Melanoma awareness video quickly goes viral
Published Saturday, May 7, 2011 8:49PM EDT
A new online video designed to raise awareness about the dangers of melanoma has caught the attention of hundreds of thousands of people in just a few days.
The poignant video is called "Dear 16-year-old Me" and runs just over five minutes in length.
It features a series of melanoma survivors -- as well as family members and friends of some people who didn't survive -- telling the viewer about their experiences and what can be done to prevent the skin cancer.
The video was uploaded to YouTube on May 2 and has already been watched by more than 680,000 people as of Saturday morning.
It was created by the David Cornfield Melanoma Fund, a group that was founded in memory of a young accountant who lost his battle with the disease in 2005.
Paul Cohen, a dermatologist who is involved with the group, says a key takeaway of the new video is that many people will survive melanoma if they get to their doctor early.
But they need to know what the warning signs are and how to avoid putting themselves at risk.
"In my office, I see young people with melanoma. People who are pregnant, people who are parents, people who die from a very preventable disease," Cohen recently told CTV's Canada AM.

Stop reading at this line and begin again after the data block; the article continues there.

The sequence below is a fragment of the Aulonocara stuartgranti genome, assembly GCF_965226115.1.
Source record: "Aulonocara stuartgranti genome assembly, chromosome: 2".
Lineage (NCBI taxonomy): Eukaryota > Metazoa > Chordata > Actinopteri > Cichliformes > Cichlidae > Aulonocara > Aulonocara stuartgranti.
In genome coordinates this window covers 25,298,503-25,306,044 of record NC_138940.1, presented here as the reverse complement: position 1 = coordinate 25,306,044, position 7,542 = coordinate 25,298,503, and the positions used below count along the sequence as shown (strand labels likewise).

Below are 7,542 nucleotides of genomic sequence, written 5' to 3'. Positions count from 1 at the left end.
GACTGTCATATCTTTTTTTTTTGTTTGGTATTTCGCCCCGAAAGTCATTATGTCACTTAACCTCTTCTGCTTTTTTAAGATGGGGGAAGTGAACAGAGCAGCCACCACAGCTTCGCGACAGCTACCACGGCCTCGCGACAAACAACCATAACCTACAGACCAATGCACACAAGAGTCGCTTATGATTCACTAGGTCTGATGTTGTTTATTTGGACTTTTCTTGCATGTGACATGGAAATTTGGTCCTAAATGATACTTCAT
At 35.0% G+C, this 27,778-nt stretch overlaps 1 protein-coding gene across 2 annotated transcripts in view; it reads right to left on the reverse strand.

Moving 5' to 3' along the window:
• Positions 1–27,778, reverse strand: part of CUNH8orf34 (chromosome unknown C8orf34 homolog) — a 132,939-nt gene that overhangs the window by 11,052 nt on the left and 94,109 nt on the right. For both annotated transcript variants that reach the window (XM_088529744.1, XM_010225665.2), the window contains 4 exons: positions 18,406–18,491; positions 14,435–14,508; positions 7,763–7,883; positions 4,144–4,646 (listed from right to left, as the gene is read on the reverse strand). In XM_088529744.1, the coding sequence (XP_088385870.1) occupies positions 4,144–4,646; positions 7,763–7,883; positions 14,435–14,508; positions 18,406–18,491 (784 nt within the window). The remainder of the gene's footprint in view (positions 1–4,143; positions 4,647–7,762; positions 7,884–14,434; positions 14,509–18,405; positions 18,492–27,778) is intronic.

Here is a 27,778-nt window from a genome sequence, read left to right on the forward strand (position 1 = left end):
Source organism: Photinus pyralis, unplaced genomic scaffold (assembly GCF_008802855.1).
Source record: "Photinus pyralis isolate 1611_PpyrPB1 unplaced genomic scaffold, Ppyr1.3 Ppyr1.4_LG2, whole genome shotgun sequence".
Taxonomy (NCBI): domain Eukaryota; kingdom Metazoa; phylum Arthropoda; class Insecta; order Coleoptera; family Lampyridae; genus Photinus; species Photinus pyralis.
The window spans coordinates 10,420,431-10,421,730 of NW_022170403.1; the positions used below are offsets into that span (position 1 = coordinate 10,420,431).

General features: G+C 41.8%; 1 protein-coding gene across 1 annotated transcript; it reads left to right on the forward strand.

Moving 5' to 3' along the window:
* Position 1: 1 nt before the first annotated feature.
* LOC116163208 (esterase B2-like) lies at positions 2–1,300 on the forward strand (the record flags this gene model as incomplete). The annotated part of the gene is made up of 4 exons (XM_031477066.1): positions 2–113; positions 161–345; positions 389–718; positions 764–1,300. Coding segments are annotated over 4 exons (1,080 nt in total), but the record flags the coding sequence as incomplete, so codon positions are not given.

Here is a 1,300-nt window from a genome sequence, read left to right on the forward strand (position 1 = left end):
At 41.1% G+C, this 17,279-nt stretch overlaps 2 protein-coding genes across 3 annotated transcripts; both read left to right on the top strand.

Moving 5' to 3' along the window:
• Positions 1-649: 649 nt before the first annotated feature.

"And the trick that we really need to emphasize is that you really can prevent this disease."
Cohen said people need to check their skin frequently for any changes and to watch for "the ABCDEs of melanoma":
- Moles that asymmetric in shape
- Moles that have a border that is irregular
- Moles that are dark black in colour, or which have multiple colours in them
- Moles that are larger than the diameter of an eraser on the end of a pencil
- Moles that are evolving, which are changing size, shape or colour
He also said it s a good idea to have your partner check your skin for you as well, especially in areas that are hard for you to look at yourself.
With hot summer weather on the way, Cohen reminds people to wear sunscreen and to keep a close eye on their skin.
With files from The Canadian Press